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Byzantium - Blu-ray Review [Region 2]

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Byzantium - Blu-ray Review

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3 stars

Neil Jordan has entered the vampire genre a total of three times now, none with more plaudits than when he assembled a mega-watt cast for Interview with the Vampire. Now, nearly twenty years after that success, and every man and their dog making vampire movies since the Twi-hard epidemic, he returns for another go around in Byzantium.

Twilight this isn’t. This time, the vamps are pretty with no glowing eyes, sparkly skin, or fangs for that matter. They have a funky growing thumb nail with which to pierce some mortal flesh—different, but hardly earth shattering.

This time he follows a mother and daughter team of bloodsuckers as they attempt to settle their transient lives in yet another new locale in the UK. The mother (Gemma Arterton) is a bold and ancient being, rather stuck in her old ways; the daughter (Saoirse Ronan) although an age we’ll never see, is younger and fed up with her mother’s ways. When the old duck starts her usual racket, the youngster meets a terminally ill boy and decides that she no longer wished to follow her mother’s lead. Shit gets dangerous soon thereafter for all involved.

This story isn’t particularly dissimilar to Interview, in that you have a morose immortal telling the tale of their pain-filled lengthy existence and the frustration they have with their maker. There is bit more of a present day context in the narrative, but it’s pretty thin on plot really, and the revelations, told through non-linear flashbacks, don’t really satisfy for all the convolution to get there.

It’s really well performed, with the two leads inhabiting their respective characters well. The elder vamps are clichéd parts and rather dull, to be frank, but the villainous chap that sends Arterton’s character into a life of prostitution is delightfully sleazy and perilous. Shame then, that his part in the story is relegated to the past, and we’re left with the immortal dullards to provide a sense of conflict and peril. What works better is the conflict between Arterton and Ronan.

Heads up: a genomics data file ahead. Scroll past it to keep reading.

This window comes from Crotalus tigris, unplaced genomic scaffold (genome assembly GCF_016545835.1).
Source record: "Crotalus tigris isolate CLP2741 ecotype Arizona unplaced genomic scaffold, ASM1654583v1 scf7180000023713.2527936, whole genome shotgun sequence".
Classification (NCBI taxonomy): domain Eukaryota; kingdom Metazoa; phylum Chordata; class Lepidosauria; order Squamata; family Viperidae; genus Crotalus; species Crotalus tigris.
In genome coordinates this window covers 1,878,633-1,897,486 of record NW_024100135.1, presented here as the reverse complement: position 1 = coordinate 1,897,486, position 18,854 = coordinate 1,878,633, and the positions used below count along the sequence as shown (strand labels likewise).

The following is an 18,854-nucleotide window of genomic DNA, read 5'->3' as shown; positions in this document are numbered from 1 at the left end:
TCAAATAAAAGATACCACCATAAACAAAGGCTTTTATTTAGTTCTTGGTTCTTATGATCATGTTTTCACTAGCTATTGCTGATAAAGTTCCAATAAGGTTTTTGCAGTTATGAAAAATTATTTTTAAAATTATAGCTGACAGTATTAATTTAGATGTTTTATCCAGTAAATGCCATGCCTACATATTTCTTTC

Cinematography has a real polished indie feel to it, but it’s undermined in places with some pretty shitty CGI work, especially the blood red waterfall effects.

All in all, this is an enjoyable vampire movie, well performed, and with plenty of merits, but for the director of Interview with the Vampire behind the helm, it’s thematic repetition and dodgy CGI, along with the fact it’s pretty much all been seen before, doesn’t add up to anything more than that.

{2jtab: Film Details}

Byzantium - Blu-ray ReviewMPAA Rating: R for bloody violence, sexual content and language.
Runtime:
118 mins
Director
: Neil Jordan
Writer: Moira Buffini
Cast: Saoirse Ronan, Gemma Arterton, Sam Riley
Genre: Drama | Fantasy
Tagline: Byzantium
Memorable Movie Quote: "My story can never be told."
Distributor:
IFC Films
Official Site:
www.facebook.com/ByzantiumMovie
Release Date: June 28, 2013
DVD/Blu-ray Release Date:
October 29, 2013

Synopsis: Two mysterious women seek refuge in a run-down coastal resort. Clara meets lonely Noel, who provides shelter in his deserted guesthouse, Byzantium. Schoolgirl Eleanor befriends Frank and tells him their lethal secret. They were born 200 years ago and survive on human blood. As knowledge of their secret spreads, their past catches up on them with deathly consequence.

{2jtab: Blu-ray Review}

Byzantium - Blu-ray Review

Component Grades
Movie

Blu-ray Disc
3 stars

4 stars



Blu-ray Experience
3.5 stars

Blu-ray

Blu-ray Details:

Available on Blu-ray - October 29, 2013
Screen Formats: 2.40:1
Language
: English
Classification:
15
Discs: 1 50GB Blu-ray Disc
Region Encoding: B/2

Solid MPEG-4 AVC 1080p transfer throughout, but like the movie there are a few things that take it down a peg. It’s a dark movie, lots of night scenes, and every now and then there’s sign of noise in the blacks. All in all, it’s a solid presentation visually. Sound is better than the picture, with this 5.1 DTS-HD mix bringing the atmosphere in spades throughout the front and rears. Dialogue is crisp and effects are plentiful and well balanced. The extras are decent, but not exhaustive.

Supplements:

Commentary:

  • None

Special Features:

  • Cast and Crew Interviews
  • FrightFest Cast and Crew Q&A

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